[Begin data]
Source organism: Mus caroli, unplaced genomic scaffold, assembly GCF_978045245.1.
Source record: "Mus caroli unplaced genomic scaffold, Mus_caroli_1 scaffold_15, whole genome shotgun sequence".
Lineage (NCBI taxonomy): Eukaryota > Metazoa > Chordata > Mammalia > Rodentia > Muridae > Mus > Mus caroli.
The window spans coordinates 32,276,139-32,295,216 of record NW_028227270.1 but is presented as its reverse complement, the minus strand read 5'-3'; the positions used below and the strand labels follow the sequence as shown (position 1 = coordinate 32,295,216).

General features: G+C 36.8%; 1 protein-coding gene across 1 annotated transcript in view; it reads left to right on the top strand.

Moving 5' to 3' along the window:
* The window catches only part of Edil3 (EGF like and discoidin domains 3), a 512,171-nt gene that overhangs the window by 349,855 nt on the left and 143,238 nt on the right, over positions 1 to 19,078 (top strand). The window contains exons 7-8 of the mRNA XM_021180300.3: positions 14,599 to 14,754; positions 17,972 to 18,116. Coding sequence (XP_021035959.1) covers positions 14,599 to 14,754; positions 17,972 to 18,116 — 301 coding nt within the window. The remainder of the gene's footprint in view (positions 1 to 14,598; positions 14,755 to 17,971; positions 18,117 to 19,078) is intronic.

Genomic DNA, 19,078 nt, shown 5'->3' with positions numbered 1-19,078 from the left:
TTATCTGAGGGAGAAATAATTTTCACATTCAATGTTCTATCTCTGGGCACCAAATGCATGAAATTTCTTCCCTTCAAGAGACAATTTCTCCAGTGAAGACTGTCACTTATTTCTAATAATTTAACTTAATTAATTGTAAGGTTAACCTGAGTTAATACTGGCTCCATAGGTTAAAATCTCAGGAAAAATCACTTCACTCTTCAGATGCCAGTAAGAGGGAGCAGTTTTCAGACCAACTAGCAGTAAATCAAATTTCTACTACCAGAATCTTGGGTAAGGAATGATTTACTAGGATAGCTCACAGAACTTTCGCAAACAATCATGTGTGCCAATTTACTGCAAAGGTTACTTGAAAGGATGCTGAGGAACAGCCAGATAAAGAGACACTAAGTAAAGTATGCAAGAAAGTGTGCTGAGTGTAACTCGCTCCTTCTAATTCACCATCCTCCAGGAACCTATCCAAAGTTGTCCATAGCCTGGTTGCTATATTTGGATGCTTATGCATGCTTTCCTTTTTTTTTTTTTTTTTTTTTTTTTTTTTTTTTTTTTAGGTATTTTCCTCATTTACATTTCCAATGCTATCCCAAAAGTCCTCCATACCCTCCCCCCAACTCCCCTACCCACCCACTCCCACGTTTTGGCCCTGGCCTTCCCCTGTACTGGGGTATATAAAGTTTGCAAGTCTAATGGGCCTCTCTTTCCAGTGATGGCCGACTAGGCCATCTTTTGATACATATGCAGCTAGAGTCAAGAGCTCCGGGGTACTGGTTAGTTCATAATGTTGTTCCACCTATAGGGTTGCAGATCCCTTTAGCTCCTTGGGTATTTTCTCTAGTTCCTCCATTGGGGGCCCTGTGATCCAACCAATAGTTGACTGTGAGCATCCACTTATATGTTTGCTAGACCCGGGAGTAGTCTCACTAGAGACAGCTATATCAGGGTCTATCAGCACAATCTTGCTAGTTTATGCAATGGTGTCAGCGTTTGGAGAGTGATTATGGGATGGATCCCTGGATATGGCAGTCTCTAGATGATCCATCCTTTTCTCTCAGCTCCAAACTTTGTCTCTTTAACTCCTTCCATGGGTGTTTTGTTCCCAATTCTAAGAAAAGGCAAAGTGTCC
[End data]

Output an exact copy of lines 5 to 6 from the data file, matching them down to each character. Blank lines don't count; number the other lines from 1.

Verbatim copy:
General features: G+C 36.8%; 1 protein-coding gene across 1 annotated transcript in view; it reads left to right on the top strand.

Moving 5' to 3' along the window: